From workers aristocracy to workers avant-garde – The Zanon workers and the unemployed
Formerly the Zanon workers belonged to a well paid workers elite. A lot of them live in their own houses which have been built as part of a social housing scheme. Whoever had employment was able to get such a house, paying a low monthly rate. In the factory car park heavy motorcycles and still numerous cars are testimonies of the past wealth. Today a lot of people are not able to pay the monthly rents for their houses any more – so far there have not been any evictions – and no-one can afford to fill up their cars. Before their bosses started to threaten bankruptcy the Zanon workers felt secure and part of the middle-class.
Eugenio: When the factory was still producing in top gear the Zanon workers were fine. You never had a problem to get a credit. You were well respected, as a worker of Zanon. Then came the slump…
Daniel: Back then of course we saw conflicts all around us, but we worked at Zanon. We did not have any money problems, but we complained about those who had. I often cursed: “I have to get to work and you guys block the road”. My only worry was not getting to work. I did not ask why these things happened, why they blocked the roads.
Rosa: Previous to this conflict I never did anything political. The opposite is true: when the unemployed blocked the roads I said that they should start looking for a job and stop creating this mess. When things went bad for us I realised that we have to support each other.
Delia: They had to touch the wallet of the middle class. When they see a road block today they understand, because now they are effected by crisis, as well. Unfortunately it first had to happen to us before we realised. Previously we had bank accounts and credit cards. If you then have to roam around and to start begging for food, that was tough for us. I had seen myself as middle-class or at least I wanted to get there. I sent my daughter to a private school and paid for that. I did not have any big luxury, but I wanted a good education for my daughter. I was not interested in struggling for better education. I paid for it.
Rosa: At the beginning it was difficult to take to the streets, somehow embarrassing, it felt funny. But finally it was about our rights, our dignity. At the beginning we were only a few who wanted to pick up the struggle. I thought that the right moment had come, but I was alone in my department. The old union guys who you never saw in the factory, they did nothing.
In October 2001 the workers of Zanon occupy the factory and the unemployed organise themselves as MTD Neuquén
Eduardo: The conflict started on the 1st of October and on the 4th the MTD was founded. Previously the unemployed organisation was called Unemployed Commission of the Barrio San Lorenzo. The whole thing spread to other barrios and named itself MTD, movement of unemployed workers. At that time the Zanon comrades organised street blockades in the town centre, later they blocked the bridge which connects Neuquén with Cipolletti. The MTD thought that this workers’ struggle is important because we do not want to have more people unemployed, we want jobs. They fought for the jobs and if they had lost they would have lost their jobs too. Then they would also have joined the MTD. We went to the occupied bridge and supported them. There were discussions about it, because some people in the MTD said: why should we support them, they have their jobs and their wages. And comrades here in the factory said: why should we support the unemployed, they jobless. At the beginning they looked down on us. But when we blocked a road, they came and when they occupied a road, we came to help. This is how we got to know each other.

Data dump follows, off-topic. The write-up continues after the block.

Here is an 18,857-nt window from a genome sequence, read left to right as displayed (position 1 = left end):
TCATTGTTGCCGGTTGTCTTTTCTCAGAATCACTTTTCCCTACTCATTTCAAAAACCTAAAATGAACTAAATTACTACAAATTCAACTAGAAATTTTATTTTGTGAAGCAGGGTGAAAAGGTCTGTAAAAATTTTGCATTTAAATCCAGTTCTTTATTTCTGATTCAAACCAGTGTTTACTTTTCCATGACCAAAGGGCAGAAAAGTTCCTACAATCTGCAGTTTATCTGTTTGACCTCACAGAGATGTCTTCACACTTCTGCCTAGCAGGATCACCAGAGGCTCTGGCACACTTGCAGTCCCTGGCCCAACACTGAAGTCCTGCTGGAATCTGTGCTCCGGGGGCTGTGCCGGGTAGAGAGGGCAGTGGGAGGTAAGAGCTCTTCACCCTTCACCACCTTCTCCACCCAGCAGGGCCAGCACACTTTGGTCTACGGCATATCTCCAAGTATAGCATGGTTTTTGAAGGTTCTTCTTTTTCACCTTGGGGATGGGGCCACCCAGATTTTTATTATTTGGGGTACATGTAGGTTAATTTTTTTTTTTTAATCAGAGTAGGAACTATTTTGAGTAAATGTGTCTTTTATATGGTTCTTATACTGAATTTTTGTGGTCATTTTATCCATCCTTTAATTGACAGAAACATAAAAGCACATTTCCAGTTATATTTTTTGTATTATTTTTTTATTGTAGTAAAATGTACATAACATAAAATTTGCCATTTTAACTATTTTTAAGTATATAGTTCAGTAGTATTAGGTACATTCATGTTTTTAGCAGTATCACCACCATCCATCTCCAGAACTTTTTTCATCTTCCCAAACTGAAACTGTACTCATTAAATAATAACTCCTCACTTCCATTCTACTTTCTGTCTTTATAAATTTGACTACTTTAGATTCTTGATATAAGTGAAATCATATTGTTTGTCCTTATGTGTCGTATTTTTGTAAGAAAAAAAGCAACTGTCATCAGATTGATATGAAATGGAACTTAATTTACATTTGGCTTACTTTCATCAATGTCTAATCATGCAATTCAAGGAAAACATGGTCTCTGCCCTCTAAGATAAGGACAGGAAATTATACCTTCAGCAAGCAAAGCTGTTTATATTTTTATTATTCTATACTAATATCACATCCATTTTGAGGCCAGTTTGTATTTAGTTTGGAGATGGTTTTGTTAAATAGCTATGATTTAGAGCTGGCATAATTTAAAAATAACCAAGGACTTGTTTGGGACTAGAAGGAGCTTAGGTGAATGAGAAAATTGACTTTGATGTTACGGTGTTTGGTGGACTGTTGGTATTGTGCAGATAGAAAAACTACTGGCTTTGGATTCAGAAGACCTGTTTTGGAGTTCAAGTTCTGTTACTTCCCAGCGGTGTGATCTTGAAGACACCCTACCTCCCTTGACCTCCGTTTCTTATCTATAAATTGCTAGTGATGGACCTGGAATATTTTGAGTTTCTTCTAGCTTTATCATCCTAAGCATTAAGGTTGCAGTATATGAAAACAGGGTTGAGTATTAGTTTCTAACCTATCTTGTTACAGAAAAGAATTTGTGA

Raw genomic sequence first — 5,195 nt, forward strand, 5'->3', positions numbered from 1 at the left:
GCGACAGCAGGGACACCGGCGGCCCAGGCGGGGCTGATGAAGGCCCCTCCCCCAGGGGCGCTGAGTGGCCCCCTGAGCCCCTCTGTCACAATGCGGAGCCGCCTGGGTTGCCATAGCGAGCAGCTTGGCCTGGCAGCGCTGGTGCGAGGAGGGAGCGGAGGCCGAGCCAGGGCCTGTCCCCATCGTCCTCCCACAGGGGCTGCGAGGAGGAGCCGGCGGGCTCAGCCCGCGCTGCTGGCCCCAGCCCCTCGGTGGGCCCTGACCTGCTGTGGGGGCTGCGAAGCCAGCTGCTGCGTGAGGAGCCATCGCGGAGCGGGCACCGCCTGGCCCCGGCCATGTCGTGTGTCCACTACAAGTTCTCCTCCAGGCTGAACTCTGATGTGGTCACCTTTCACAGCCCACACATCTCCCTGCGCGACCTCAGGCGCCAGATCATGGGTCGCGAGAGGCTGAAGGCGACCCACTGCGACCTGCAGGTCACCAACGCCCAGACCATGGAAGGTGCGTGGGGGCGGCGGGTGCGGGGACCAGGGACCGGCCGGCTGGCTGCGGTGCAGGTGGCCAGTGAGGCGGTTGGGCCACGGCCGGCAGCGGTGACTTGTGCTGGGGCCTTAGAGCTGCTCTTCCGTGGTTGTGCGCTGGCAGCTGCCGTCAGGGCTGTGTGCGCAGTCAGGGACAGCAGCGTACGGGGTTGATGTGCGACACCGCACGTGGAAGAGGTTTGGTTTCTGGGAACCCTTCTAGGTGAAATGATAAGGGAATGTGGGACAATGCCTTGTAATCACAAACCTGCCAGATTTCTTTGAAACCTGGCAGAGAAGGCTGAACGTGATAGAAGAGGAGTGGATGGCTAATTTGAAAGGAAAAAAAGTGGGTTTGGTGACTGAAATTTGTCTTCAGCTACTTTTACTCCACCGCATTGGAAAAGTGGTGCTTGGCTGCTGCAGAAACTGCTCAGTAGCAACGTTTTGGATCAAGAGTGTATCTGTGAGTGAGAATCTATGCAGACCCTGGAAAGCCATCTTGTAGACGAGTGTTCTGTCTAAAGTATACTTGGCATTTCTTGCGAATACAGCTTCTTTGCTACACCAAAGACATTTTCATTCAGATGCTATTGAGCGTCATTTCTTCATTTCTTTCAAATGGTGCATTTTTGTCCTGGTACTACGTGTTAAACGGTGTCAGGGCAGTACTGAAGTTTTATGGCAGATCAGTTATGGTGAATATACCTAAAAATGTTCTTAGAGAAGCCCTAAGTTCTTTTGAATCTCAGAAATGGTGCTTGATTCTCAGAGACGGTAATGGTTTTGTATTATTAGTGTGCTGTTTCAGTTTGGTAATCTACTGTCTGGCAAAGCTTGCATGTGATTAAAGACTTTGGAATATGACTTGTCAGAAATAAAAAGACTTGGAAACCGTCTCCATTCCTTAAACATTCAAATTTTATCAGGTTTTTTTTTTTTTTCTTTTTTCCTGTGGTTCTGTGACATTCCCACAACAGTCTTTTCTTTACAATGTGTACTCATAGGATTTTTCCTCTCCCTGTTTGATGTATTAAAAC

Raul: The extension of the struggle beyond the factory was difficult. It did not come naturally to demonstrate together with teachers or to see an unemployed person as your comrade. Here inside the factory we fought a long battle in order to get to this point. At the beginning the assembly decided against us – like it happened recently again. All our proposals were refused, but when the problem became a practical one, the whole thing of extending the struggle gained a foundation. Then things changed and went in the direction of extending the struggle. The fact that the workers do not want to have anything to do with the unemployed is due to the politics of the government and the union bureaucracy. Most of the unions look down on the unemployed. They do not perceive them as part of the working class. It really helped that here in Neuquén a really independent unemployed organisation came to life and that it is a very progressive one. Because among the unemployed too it is not easy for the comrades to find people who want to support the struggle of factory workers. Unfortunately there are only few who want this. Most of them lead rather corporate struggles, each group for its own demands.